George Harrison with Eric Clapton – Piggies In The Dome (Tricone 047/048)

 Piggies In The Dome (Tricone 047/048)

Tokyo Dome, Tokyo, Japan – December 14th, 1991

Disc 1 (73:12): I Want To Tell You, Old Brown Shoe, Taxman, Give Me Love, If I Needed Someone, Something, What Is Life, Dark Horse, Piggies, Pretending, Old Love, Badge, Wonderful Tonight

Disc 2 (64:21): Got My Mind Set On You, Cloud Nine, Here Comes The Sun, My Sweet Lord, All Those Years Ago, Cheer Down, Devil’s Radio, Isn’t It A Pity, While My Guitar Gently Weeps, Roll Over Beethoven

Piggies In The Dome  documents the first of three shows at the Tokyo Dome at the very end of George Harrison’s tour of Japan.  Tricone uses the master cassette of the source that was used on Live @ Big Egg 1st Night (Front Page FP-04006/7).  It is a significant improvement over the older release.  The tape begins very muffled and distant as if the taper were unpacking his equipment. It becomes steady about a minute in “I Want To Tell You” and is a very clear stereo DAT recording.

There is the occasional shuffle of the recorder throughout the show like at the beginning of “Piggies” as Harrison announces the song from “The Beatles’ White Album“. None of that really detracts from the enjoyment of the show. It also presents the complete show with no cuts. I Hear It Again Today (N.N-91121417) is an older release of this concert using the other tape source. The official release Live In Japan use part of “Roll Over Beethoven” (edited with the December 17th show).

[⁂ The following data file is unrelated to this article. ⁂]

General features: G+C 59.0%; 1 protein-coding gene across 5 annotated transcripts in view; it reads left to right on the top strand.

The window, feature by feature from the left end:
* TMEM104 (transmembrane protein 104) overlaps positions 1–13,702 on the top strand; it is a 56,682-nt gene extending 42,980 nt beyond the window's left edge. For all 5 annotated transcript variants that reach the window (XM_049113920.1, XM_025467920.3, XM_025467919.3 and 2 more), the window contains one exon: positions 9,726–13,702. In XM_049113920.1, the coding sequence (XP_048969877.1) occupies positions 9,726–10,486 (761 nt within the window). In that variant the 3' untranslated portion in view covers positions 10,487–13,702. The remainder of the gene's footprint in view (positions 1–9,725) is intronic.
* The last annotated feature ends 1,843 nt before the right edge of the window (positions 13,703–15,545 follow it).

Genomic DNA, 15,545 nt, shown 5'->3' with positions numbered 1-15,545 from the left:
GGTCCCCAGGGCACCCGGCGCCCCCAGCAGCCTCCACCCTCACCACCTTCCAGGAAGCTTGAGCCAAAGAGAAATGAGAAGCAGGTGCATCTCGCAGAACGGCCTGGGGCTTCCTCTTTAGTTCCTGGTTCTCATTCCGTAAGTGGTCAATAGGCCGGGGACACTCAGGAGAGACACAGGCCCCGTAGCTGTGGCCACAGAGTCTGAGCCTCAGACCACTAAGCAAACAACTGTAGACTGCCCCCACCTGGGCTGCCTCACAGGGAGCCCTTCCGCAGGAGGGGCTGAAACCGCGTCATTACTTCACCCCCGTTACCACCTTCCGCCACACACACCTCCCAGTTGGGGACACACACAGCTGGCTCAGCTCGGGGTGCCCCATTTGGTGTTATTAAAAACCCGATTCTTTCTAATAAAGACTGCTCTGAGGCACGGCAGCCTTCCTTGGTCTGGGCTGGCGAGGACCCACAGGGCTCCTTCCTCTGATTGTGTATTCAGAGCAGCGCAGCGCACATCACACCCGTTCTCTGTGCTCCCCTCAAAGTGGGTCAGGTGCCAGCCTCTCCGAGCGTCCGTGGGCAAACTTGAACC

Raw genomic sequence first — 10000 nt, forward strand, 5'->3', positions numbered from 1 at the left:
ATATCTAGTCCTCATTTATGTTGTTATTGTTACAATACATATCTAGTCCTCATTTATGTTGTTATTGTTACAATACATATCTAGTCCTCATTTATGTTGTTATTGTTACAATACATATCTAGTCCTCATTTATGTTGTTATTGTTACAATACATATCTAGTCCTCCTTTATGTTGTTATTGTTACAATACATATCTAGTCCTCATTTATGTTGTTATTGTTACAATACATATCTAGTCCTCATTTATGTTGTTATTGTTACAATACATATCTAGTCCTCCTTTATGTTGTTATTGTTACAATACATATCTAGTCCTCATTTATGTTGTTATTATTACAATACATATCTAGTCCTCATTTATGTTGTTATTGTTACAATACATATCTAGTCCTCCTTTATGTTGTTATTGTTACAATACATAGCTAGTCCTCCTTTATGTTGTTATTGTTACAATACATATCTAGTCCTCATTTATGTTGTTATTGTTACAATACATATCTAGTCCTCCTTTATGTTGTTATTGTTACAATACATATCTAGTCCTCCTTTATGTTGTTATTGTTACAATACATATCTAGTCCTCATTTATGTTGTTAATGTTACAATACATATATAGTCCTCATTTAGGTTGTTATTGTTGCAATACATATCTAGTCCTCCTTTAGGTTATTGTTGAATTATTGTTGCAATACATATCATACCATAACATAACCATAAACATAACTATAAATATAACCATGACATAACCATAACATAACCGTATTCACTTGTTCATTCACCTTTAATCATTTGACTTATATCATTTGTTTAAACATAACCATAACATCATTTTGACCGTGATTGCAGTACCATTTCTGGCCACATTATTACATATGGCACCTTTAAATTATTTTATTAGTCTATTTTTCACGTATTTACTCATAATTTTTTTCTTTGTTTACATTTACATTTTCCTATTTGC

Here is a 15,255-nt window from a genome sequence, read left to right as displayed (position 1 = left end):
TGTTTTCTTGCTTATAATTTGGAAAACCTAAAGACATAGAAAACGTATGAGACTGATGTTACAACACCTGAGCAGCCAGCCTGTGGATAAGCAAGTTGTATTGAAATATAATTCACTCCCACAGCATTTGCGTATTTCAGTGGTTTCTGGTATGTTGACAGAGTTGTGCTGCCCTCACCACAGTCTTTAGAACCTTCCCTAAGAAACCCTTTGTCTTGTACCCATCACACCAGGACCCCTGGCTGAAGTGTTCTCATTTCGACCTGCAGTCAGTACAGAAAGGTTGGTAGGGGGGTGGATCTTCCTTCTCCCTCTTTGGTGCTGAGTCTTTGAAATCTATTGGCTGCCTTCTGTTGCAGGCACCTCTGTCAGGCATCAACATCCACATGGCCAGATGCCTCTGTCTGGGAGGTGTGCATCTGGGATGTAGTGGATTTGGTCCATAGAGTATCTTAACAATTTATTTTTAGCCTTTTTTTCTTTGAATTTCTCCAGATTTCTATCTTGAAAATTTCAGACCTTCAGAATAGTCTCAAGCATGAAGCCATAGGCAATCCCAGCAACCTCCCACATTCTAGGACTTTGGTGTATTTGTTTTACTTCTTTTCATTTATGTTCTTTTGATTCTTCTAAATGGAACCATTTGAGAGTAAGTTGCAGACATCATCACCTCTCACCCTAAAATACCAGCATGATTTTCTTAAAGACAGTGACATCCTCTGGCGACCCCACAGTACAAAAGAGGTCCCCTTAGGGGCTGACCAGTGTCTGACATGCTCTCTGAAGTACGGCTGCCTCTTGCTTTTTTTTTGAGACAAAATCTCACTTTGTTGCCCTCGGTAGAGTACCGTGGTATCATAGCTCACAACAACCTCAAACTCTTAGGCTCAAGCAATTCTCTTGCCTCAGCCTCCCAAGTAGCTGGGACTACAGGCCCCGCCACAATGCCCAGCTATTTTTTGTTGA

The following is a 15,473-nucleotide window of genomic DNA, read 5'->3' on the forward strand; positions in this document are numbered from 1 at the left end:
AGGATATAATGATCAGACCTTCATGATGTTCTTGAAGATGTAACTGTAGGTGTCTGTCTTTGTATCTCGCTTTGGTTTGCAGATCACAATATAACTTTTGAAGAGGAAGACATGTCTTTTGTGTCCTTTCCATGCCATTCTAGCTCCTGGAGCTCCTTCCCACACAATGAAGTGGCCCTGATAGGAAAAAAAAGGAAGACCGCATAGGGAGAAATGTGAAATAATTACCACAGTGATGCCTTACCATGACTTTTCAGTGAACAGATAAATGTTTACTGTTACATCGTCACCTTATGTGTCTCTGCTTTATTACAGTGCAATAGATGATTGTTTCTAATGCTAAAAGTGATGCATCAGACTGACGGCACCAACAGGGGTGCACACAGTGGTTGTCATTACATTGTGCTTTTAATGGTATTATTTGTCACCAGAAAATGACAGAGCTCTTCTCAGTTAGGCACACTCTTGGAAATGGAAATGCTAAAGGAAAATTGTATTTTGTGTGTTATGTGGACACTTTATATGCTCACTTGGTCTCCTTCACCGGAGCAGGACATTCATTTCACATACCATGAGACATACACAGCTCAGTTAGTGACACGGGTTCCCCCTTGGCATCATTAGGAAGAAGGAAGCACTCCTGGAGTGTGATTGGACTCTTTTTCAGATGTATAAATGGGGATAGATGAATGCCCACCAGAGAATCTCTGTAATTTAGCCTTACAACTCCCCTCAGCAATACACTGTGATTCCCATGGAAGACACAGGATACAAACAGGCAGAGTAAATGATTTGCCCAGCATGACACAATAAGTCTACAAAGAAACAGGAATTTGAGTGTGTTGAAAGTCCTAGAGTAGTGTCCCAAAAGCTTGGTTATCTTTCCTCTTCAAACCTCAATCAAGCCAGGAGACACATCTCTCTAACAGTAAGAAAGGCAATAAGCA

The interesting acoustics of the venue produce an echo surrounding the music giving a very heavy timbre, something that is missing from the other tapes and adds an interesting dimension to the music. It has a very good and lively sound. We’re fortunate since this (and the third night) are two of the best shows from this tour and subsequently two of the very best solo concerts Harrison would deliver in his brief live career.

“I Want To Tell You” and “Old Brown Shoe” are played at a quicker pace than earlier shows and fire up the audience. “Taxman” is introduced, rather curiously, as something from “The Beatles’ Rubber Soul.”  Harrison seems to have forgotten which album it appears on. 

The contrast between the gentle “Give Me Love (Give Me Peace On Earth)” and “If I Needed Someone” is phenomenal.  All these songs contains an additional solo by Eric Clapton to include him in the arrangements.  At some points, like during “Something,” Clapton comes close to stealing the number from Harrison.

The second Harrison set, like many of the shows has much more energy and excitement.  But what is particularly illuminating on this release is the beauty of “Here Comes The Sun.”  The acoustics of the Tokyo Dome lend a quality which sounds as if the song is descending from heaven.  

“Cheer Down” has a shorter introduction than usual.  And “Isn’t It A Pity?” is refered to as one from 1970, All Things Must Pass.   The effect in this recording is similar to “Here Comes The Sun.”  The piece contains much sadness and melancholy, but there is a ring of optimism and hope expressed especially with Clapton’s guitar.  It’s a curious effect not heard in other recordings.

In the second encore “Roll Over Beethoven” Chuck Leavell plays a scorching boogie piano after the second verse and before Ray Cooper has his percussion interlude, getting the audience riled up with his “yes” and “no.”  As the song ends the feeling is left that the first Tokyo show is a success.  Piggies In The Dome is packaged in a double slimline jewel case with similar graphic design as the other 1991 Japan tour release on Tricone to come out recently.  This is a significant improvement over the Front Page release and is worth having.

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